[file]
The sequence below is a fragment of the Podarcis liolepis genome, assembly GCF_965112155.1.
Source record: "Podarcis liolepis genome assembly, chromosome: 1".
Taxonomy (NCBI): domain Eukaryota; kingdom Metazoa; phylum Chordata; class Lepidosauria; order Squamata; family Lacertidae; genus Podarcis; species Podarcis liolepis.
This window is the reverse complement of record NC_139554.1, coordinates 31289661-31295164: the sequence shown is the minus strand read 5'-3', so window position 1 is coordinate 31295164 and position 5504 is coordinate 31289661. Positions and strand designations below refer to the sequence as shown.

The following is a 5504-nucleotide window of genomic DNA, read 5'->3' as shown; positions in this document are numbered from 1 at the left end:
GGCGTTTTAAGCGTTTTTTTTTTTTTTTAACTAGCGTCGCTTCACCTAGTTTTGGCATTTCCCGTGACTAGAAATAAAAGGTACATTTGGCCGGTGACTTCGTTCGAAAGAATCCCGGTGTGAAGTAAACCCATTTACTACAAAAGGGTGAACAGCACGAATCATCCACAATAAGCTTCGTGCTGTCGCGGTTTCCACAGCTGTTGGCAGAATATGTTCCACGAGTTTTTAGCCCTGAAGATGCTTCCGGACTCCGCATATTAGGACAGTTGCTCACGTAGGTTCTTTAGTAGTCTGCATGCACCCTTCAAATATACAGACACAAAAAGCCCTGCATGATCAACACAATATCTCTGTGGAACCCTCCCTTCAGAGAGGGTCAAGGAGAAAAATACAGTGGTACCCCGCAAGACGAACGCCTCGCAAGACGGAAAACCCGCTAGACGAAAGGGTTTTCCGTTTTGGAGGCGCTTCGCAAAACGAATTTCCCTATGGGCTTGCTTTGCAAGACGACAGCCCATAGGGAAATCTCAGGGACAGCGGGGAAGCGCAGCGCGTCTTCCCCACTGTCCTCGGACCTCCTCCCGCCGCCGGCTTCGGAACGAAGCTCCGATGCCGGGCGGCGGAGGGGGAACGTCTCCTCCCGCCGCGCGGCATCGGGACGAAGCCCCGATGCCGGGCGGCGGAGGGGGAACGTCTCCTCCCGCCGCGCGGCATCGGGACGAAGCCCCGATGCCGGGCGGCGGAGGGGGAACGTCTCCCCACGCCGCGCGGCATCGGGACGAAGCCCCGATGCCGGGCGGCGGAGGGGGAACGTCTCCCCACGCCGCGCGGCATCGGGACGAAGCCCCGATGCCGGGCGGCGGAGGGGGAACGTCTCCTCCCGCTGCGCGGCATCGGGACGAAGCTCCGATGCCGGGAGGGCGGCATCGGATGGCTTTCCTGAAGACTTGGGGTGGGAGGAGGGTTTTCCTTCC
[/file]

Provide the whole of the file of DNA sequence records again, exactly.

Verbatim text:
The sequence below is a fragment of the Podarcis liolepis genome, assembly GCF_965112155.1.
Source record: "Podarcis liolepis genome assembly, chromosome: 1".
Taxonomy (NCBI): domain Eukaryota; kingdom Metazoa; phylum Chordata; class Lepidosauria; order Squamata; family Lacertidae; genus Podarcis; species Podarcis liolepis.
This window is the reverse complement of record NC_139554.1, coordinates 31289661-31295164: the sequence shown is the minus strand read 5'-3', so window position 1 is coordinate 31295164 and position 5504 is coordinate 31289661. Positions and strand designations below refer to the sequence as shown.

The following is a 5504-nucleotide window of genomic DNA, read 5'->3' as shown; positions in this document are numbered from 1 at the left end:
GGCGTTTTAAGCGTTTTTTTTTTTTTTTAACTAGCGTCGCTTCACCTAGTTTTGGCATTTCCCGTGACTAGAAATAAAAGGTACATTTGGCCGGTGACTTCGTTCGAAAGAATCCCGGTGTGAAGTAAACCCATTTACTACAAAAGGGTGAACAGCACGAATCATCCACAATAAGCTTCGTGCTGTCGCGGTTTCCACAGCTGTTGGCAGAATATGTTCCACGAGTTTTTAGCCCTGAAGATGCTTCCGGACTCCGCATATTAGGACAGTTGCTCACGTAGGTTCTTTAGTAGTCTGCATGCACCCTTCAAATATACAGACACAAAAAGCCCTGCATGATCAACACAATATCTCTGTGGAACCCTCCCTTCAGAGAGGGTCAAGGAGAAAAATACAGTGGTACCCCGCAAGACGAACGCCTCGCAAGACGGAAAACCCGCTAGACGAAAGGGTTTTCCGTTTTGGAGGCGCTTCGCAAAACGAATTTCCCTATGGGCTTGCTTTGCAAGACGACAGCCCATAGGGAAATCTCAGGGACAGCGGGGAAGCGCAGCGCGTCTTCCCCACTGTCCTCGGACCTCCTCCCGCCGCCGGCTTCGGAACGAAGCTCCGATGCCGGGCGGCGGAGGGGGAACGTCTCCTCCCGCCGCGCGGCATCGGGACGAAGCCCCGATGCCGGGCGGCGGAGGGGGAACGTCTCCTCCCGCCGCGCGGCATCGGGACGAAGCCCCGATGCCGGGCGGCGGAGGGGGAACGTCTCCCCACGCCGCGCGGCATCGGGACGAAGCCCCGATGCCGGGCGGCGGAGGGGGAACGTCTCCCCACGCCGCGCGGCATCGGGACGAAGCCCCGATGCCGGGCGGCGGAGGGGGAACGTCTCCTCCCGCTGCGCGGCATCGGGACGAAGCTCCGATGCCGGGAGGGCGGCATCGGATGGCTTTCCTGAAGACTTGGGGTGGGAGGAGGGTTTTCCTTCC